How much information should the Borough provide voters on the ballot? That was central to the debate on an ordinance that would repeal a provision in the Borough code that authorized statements either supporting or opposing ballot propositions. In years past, voters got both a pro and a con statement about what they were about to vote on. But since this was enacted seven years ago, only one proposition has had both sides submit a statement.
“I don’t think it’s the government’s job to be soliciting opinions that go into a pamphlet that the government is paying for," says Assembly member Bill Smith, who helped write the ordinance that would simply do away with the requirement that’s rarely met anyway.
“If people have a better solution, they can write an ordinance to bring that solution to fruition. But this is not a good solution," says Smith.
The big problem is that when it comes time to put together voter pamphlets and ballots, the Borough Clerks office usually only gets statements on one side of an issue. But Nikiski resident James Price, who’s been very active in trying to shake up the way voting is handled in the Borough, says the issue isn’t about getting two sides to tell the story. He says he’s submitted statements, but he didn’t know who was representing the other side.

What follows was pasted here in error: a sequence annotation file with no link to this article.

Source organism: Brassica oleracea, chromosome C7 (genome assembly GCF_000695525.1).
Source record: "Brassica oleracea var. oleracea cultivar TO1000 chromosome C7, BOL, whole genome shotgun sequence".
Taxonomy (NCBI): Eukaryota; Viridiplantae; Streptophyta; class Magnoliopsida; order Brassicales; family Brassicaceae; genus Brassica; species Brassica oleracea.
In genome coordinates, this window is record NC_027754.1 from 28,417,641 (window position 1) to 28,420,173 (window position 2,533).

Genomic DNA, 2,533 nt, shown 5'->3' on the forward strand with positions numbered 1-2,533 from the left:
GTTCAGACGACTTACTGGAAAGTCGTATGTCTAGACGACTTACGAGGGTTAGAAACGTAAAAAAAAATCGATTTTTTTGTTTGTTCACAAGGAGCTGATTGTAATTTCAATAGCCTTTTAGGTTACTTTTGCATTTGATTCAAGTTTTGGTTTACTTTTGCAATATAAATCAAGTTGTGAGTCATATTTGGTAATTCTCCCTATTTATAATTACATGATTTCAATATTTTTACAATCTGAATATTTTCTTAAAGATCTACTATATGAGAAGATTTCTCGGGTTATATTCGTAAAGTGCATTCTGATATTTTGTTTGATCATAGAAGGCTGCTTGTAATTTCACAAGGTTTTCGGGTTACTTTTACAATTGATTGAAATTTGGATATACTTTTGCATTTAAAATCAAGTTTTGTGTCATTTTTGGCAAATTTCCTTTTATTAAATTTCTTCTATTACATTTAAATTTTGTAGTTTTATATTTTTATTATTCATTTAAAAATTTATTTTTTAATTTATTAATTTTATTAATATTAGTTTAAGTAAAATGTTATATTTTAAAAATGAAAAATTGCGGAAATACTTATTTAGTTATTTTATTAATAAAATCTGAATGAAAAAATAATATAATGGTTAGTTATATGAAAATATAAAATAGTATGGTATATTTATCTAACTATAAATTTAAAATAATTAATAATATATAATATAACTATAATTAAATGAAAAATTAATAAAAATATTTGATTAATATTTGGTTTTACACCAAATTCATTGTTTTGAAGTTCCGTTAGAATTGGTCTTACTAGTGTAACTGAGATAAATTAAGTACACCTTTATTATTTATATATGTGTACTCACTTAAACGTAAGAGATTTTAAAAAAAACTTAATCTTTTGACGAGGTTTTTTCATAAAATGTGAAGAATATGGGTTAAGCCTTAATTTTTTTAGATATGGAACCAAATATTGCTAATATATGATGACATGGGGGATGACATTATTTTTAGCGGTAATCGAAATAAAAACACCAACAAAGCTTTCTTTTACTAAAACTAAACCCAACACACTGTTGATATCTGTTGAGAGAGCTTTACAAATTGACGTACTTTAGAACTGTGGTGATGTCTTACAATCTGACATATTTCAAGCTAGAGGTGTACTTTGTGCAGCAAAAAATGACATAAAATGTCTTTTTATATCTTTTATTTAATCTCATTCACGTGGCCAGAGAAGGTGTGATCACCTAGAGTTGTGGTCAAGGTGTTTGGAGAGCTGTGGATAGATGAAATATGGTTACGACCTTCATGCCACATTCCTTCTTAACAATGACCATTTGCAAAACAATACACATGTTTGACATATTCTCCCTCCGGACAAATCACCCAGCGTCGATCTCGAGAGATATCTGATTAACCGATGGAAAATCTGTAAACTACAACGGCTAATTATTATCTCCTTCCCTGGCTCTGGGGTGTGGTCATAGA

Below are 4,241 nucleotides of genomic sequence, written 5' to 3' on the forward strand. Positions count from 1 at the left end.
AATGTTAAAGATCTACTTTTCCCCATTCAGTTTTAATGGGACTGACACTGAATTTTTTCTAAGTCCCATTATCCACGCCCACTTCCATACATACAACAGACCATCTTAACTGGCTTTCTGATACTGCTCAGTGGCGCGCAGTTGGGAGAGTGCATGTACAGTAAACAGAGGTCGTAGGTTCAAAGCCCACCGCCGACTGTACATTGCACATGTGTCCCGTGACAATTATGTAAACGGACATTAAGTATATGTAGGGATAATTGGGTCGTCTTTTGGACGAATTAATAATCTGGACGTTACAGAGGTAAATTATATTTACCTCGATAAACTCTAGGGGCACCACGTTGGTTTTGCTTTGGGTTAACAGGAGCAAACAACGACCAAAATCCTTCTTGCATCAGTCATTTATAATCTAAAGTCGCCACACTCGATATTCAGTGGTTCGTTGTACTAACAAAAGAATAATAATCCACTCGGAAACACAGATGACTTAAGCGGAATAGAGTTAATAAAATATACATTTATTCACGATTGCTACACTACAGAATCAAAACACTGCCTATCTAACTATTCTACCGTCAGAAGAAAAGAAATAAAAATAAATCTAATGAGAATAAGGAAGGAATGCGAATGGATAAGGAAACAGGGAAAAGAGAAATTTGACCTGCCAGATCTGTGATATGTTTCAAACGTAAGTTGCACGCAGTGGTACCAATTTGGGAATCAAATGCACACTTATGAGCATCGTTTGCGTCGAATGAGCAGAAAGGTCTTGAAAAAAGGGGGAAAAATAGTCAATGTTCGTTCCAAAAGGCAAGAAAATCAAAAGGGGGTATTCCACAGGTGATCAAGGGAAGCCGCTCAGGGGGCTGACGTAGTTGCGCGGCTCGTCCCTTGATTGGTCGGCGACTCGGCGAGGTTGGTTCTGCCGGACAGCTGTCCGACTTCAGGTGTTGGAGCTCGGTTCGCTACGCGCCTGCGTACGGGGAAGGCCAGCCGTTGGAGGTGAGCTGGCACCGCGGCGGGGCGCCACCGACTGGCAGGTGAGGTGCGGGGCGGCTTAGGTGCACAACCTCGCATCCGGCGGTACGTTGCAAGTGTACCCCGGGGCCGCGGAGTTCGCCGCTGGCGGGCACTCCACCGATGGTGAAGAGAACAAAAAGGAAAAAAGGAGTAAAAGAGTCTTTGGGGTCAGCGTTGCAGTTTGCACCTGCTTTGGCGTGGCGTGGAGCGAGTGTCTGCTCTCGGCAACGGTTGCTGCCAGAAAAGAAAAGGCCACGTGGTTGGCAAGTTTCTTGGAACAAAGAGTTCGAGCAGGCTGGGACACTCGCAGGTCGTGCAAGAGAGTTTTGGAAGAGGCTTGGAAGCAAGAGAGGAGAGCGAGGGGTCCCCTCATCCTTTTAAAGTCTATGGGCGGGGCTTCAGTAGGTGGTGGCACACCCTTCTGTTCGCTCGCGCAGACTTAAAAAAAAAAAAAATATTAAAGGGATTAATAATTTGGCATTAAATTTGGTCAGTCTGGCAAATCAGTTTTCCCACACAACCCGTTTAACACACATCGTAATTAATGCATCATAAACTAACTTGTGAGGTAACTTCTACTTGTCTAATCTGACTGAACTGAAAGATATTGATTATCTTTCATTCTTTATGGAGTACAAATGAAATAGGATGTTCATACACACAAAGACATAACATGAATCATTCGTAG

“I think you have a problem with the ordinance, but I don’t think it’s a problem with getting statements," says Price. "I think it’s a problem with the procedure you’ve been using and with transparency.”
Borough Clerk Johni Blankenship told the Assembly that she will put ads in the paper to try and get both sides. But the problem for her office is finding an individual or an organization willing to offer an opposing viewpoint.
“In the past, I can only recall one time in which I knew specifically that there was a group out there that was opposing something, and I did offer them authorship," says Blankenship. "They were not a group, that had a group name, and they chose not to. Nine times out of 10, I don’t know who to offer that second authorship to. I only know who’s supporting those things.”
There was some agreement that maybe it isn’t the best system. If no one is willing to put their name on a statement, then perhaps that side shouldn’t be recognized. There were some other ideas; maybe have high school or college students debate an issue and draft the statements. Timing issues make that one kind of a non-starter, but for Assembly member Brent Johnson, the whole thing is kind of a non-starter.
“I think that the voter pamphlet is kind of a sacred document and opinions that are generated from either the Assembly or the public have no place in the voter pamphlet," says Johnson. "I prefer to keep the thing as pure as possible. Put the ballot measures in there, explain them as best we can. Let the opinion people take their messages to the opinion places.”
And that was the opinion that won the vote, 5-4, leaving just the facts.